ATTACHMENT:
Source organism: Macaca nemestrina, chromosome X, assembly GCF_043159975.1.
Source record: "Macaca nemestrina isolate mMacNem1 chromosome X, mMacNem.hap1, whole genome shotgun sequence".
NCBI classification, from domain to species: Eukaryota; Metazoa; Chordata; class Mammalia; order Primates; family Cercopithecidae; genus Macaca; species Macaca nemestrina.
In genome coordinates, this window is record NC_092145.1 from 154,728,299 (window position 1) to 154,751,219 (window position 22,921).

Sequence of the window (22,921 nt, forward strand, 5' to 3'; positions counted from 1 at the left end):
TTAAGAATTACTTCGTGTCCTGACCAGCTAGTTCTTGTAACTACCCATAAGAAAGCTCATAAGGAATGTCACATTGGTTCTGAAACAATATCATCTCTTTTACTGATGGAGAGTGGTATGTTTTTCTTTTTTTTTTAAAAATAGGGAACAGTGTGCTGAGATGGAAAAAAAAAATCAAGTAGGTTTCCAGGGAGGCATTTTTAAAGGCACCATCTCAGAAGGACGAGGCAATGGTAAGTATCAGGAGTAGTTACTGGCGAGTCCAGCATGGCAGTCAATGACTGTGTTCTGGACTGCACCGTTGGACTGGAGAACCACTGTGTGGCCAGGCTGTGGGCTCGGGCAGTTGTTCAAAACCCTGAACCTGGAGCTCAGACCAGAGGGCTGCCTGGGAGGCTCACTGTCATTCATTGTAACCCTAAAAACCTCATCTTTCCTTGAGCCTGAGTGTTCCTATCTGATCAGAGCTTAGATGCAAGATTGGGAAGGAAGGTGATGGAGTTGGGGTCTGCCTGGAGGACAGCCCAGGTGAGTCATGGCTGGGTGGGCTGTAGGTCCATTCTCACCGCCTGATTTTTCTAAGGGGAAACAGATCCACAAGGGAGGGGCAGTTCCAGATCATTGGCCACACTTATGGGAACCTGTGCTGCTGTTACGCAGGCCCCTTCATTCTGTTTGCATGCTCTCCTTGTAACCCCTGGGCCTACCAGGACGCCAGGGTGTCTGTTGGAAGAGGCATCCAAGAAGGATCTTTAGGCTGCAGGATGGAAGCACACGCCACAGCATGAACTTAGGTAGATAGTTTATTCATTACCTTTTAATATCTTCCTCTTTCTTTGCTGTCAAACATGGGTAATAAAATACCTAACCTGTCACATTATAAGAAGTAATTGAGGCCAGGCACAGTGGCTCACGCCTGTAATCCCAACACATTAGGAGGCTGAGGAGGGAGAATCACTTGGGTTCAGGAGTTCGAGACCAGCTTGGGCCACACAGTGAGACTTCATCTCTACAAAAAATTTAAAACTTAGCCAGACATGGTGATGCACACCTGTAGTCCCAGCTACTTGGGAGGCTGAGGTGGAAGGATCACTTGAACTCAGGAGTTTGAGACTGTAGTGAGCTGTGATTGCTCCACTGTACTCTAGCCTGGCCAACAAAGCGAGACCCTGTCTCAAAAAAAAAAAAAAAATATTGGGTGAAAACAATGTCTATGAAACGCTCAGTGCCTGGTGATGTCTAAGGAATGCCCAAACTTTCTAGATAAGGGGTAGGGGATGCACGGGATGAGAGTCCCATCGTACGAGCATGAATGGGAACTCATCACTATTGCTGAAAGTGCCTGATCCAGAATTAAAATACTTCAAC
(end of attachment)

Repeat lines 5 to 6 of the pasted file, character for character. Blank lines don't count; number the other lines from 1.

Sequence of the window (22,921 nt, forward strand, 5' to 3'; positions counted from 1 at the left end):
TTAAGAATTACTTCGTGTCCTGACCAGCTAGTTCTTGTAACTACCCATAAGAAAGCTCATAAGGAATGTCACATTGGTTCTGAAACAATATCATCTCTTTTACTGATGGAGAGTGGTATGTTTTTCTTTTTTTTTTAAAAATAGGGAACAGTGTGCTGAGATGGAAAAAAAAAATCAAGTAGGTTTCCAGGGAGGCATTTTTAAAGGCACCATCTCAGAAGGACGAGGCAATGGTAAGTATCAGGAGTAGTTACTGGCGAGTCCAGCATGGCAGTCAATGACTGTGTTCTGGACTGCACCGTTGGACTGGAGAACCACTGTGTGGCCAGGCTGTGGGCTCGGGCAGTTGTTCAAAACCCTGAACCTGGAGCTCAGACCAGAGGGCTGCCTGGGAGGCTCACTGTCATTCATTGTAACCCTAAAAACCTCATCTTTCCTTGAGCCTGAGTGTTCCTATCTGATCAGAGCTTAGATGCAAGATTGGGAAGGAAGGTGATGGAGTTGGGGTCTGCCTGGAGGACAGCCCAGGTGAGTCATGGCTGGGTGGGCTGTAGGTCCATTCTCACCGCCTGATTTTTCTAAGGGGAAACAGATCCACAAGGGAGGGGCAGTTCCAGATCATTGGCCACACTTATGGGAACCTGTGCTGCTGTTACGCAGGCCCCTTCATTCTGTTTGCATGCTCTCCTTGTAACCCCTGGGCCTACCAGGACGCCAGGGTGTCTGTTGGAAGAGGCATCCAAGAAGGATCTTTAGGCTGCAGGATGGAAGCACACGCCACAGCATGAACTTAGGTAGATAGTTTATTCATTACCTTTTAATATCTTCCTCTTTCTTTGCTGTCAAACATGGGTAATAAAATACCTAACCTGTCACATTATAAGAAGTAATTGAGGCCAGGCACAGTGGCTCACGCCTGTAATCCCAACACATTAGGAGGCTGAGGAGGGAGAATCACTTGGGTTCAGGAGTTCGAGACCAGCTTGGGCCACACAGTGAGACTTCATCTCTACAAAAAATTTAAAACTTAGCCAGACATGGTGATGCACACCTGTAGTCCCAGCTACTTGGGAGGCTGAGGTGGAAGGATCACTTGAACTCAGGAGTTTGAGACTGTAGTGAGCTGTGATTGCTCCACTGTACTCTAGCCTGGCCAACAAAGCGAGACCCTGTCTCAAAAAAAAAAAAAAAATATTGGGTGAAAACAATGTCTATGAAACGCTCAGTGCCTGGTGATGTCTAAGGAATGCCCAAACTTTCTAGATAAGGGGTAGGGGATGCACGGGATGAGAGTCCCATCGTACGAGCATGAATGGGAACTCATCACTATTGCTGAAAGTGCCTGATCCAGAATTAAAATACTTCAAC